That is also the reason that I suggest that this political demand of our fellow citizens is naïve and reckless. Instead, the Greens Party should turn its attention to where it needs to be and develop policies which will call on the mass media to change course and stop the sexualization of our public life by an obsessive, prurient, obscene commercialising of human instincts, not only of children but also of them too. THAT, if Greens Party members are serious about the future of the planet, is one issue that SHOULD be exercising their political imaginations as they think about promoting true justice and reckoning with the kind of society we have become and the kind of bleak environmental future that they are eager to warn us about. That future is made all the more immanent by this silly, legislative fiddling that wants to use parliament and the legitimate debate about marriage in our society to publicly demonstrate its obsessive same-sex sentiments.
Does this line of questioning help us distinguish between the movement that has made an impact upon Greens policies, and the party itself? I am not a Greens Party member, or even a Greens voter, and I put forward this question for Greens voters, party members and candidates to think about. The distinction helps us to identify an underlying historical dynamic which the Greens Party did not initiate, but within which, sadly, it has become so uncritically enmeshed. I put this forward out of respect for what the Greens have already achieved among us in this polity over the past two decades - and with only minimal parliamentary representation which alone should have provoked us to seriously re-examination of our own Christian political impotence. We need to carefully monitor the entire political situation with care. We need to note the contributions of the many serious and earnest Christians who either vote Greens or who work within its party We have indeed benefited from these persistent efforts to promote environmental justice. The inequity in parliamentary representation needs to be addressed without the aforementioned silly legislative distraction. But as long as the Greens Party is happy to publicly identify itself as the "gay marriage" party, the more Labor and Liberal will also entrench themselves as small-g conservationist parties.
We are dealing here with a significant social movement which, since the 1950s and 1960s, has claimed for itself a "progressivist" agenda with roots in the proclamation that human sexuality is an autonomous power that must be obeyed and allowed to freely reshape our civilisation. In that regard the gay marriage movement is but a latter-day endorsement of a view that seemed to prevail back then but which now, for many "Baby Boomers", has lost its potency, namely that modernity means autonomy and the divinity of self. That message was, and is, that every truly modern or post-modern guy or gal must seek to be free from all conventional sexual ruts in order to identify with all the liberated, lovely people. Is "gay marriage" and the demand for "marriage equality" a further experimental phase of the psycho-political struggle that is necessitated by this presumption? It may be, but how can "marriage equality" be effectively opposed politically if we do not become part of a political movement that also challenges politically such a sexualised world-view, as well as the forces and policies which maintain the reckless depletion of the environment's support-base for all living things, as well as the progressive commercialised sexualization of the mass media?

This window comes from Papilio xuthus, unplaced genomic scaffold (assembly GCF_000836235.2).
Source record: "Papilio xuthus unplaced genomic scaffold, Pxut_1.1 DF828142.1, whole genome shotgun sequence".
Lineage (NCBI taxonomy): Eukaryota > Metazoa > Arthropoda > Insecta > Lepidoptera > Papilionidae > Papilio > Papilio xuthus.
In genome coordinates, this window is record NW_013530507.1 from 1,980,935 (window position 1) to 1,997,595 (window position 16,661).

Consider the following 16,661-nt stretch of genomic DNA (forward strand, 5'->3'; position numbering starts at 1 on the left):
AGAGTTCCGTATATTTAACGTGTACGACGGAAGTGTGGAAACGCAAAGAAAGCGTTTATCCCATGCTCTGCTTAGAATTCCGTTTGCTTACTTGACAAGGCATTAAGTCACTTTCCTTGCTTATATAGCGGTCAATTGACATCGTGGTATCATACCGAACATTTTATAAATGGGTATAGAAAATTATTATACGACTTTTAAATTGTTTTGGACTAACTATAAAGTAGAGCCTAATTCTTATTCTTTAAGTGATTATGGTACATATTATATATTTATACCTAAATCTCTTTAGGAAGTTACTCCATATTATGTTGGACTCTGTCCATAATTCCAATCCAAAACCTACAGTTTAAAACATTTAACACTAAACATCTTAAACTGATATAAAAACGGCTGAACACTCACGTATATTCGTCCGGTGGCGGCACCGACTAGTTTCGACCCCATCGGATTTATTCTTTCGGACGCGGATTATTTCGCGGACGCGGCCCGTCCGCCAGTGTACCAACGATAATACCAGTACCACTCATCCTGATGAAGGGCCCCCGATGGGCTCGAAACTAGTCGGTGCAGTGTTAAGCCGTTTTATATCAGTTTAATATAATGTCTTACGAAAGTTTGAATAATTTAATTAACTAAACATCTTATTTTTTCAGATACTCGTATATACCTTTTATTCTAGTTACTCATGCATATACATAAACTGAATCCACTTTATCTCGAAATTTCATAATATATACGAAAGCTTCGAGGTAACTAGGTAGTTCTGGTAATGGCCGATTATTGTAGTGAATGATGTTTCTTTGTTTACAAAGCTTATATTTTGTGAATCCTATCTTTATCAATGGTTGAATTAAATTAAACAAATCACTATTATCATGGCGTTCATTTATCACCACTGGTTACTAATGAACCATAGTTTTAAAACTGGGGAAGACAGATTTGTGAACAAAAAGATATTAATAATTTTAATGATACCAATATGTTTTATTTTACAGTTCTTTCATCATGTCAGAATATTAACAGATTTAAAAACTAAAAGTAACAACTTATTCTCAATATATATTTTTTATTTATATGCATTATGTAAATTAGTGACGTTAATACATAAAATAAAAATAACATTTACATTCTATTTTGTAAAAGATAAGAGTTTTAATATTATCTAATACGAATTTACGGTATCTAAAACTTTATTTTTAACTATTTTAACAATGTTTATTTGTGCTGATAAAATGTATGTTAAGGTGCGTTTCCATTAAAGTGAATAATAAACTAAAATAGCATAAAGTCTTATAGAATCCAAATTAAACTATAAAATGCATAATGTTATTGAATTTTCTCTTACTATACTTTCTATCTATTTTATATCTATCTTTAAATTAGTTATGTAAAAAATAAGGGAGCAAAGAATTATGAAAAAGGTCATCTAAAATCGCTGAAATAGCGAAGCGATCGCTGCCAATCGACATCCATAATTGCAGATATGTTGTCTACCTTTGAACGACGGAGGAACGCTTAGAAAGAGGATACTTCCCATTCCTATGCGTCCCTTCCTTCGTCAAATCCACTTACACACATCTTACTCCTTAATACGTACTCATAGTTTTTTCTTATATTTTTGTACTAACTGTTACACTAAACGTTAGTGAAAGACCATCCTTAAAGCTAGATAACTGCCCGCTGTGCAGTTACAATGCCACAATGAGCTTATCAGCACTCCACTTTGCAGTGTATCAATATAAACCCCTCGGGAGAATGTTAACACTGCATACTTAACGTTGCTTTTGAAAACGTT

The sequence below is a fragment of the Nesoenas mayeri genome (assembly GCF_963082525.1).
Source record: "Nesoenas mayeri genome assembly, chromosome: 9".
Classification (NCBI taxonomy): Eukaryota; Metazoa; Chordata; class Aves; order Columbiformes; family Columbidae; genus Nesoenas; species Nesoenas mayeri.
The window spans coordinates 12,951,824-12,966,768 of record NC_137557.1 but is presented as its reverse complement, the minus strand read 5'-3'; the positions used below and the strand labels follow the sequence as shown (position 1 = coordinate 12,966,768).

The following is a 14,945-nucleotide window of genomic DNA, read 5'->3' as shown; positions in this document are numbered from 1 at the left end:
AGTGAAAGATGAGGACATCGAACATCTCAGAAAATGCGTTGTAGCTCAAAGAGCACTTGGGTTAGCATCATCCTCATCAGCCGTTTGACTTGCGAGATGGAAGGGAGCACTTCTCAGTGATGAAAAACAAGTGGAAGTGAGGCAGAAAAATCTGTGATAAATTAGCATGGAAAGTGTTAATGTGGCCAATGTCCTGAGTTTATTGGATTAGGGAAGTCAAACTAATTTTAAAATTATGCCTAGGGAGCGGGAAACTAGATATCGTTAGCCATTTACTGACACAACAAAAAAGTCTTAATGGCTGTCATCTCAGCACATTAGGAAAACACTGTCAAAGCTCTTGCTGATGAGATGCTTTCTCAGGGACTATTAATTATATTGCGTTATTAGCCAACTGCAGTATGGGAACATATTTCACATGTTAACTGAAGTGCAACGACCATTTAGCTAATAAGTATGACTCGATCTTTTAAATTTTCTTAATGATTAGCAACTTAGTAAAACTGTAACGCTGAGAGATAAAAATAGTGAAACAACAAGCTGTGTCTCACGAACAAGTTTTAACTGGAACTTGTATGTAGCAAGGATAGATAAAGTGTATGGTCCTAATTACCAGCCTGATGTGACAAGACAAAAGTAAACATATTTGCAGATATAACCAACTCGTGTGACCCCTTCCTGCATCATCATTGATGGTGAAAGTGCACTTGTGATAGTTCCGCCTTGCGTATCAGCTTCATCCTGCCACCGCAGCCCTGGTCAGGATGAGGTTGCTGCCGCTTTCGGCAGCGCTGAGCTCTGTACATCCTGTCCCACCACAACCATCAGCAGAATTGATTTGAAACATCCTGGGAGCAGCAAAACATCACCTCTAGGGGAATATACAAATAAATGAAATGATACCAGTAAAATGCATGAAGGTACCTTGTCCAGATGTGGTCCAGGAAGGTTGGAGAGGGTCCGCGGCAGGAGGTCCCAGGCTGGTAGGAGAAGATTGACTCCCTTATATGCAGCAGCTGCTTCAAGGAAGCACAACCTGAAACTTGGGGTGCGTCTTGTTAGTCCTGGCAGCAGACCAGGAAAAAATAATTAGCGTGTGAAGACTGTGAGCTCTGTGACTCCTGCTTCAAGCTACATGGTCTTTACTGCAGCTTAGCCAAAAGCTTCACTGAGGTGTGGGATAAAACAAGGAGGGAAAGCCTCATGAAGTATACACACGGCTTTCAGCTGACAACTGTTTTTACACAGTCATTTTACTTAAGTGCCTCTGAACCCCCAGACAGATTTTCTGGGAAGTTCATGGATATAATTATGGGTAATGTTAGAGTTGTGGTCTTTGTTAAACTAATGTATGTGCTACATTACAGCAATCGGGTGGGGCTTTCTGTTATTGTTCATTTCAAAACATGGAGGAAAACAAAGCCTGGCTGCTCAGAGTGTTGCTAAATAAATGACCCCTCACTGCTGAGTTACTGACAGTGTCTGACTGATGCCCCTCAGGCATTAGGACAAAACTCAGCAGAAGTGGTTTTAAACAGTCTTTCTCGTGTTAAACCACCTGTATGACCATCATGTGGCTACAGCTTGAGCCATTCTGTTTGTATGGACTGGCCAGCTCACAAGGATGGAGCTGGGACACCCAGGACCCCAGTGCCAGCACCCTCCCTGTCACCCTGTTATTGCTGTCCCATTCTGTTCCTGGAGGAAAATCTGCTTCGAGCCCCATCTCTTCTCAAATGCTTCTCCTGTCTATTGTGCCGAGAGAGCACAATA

We still have lots more to think about. And though we are not the only ones, let us do so boldly.
Nurturing Justice is written by Bruce Wearne, Point Lonsdale, to encourage a sustained Christian political contribution by seeking justice in the gentle and merciful rule of Jesus Christ, the ruler over all of the earth's political regimes.
November 2010 © The contents of this email are copyright. Editions may be photocopied or retransmitted in their entirety but not otherwise reprinted or transmitted without permission. "Nurturing Justice" is a project to encourage Christian political reflection based upon wise and loving civic participation. Comments are welcome and should be sent to firstname.lastname@example.org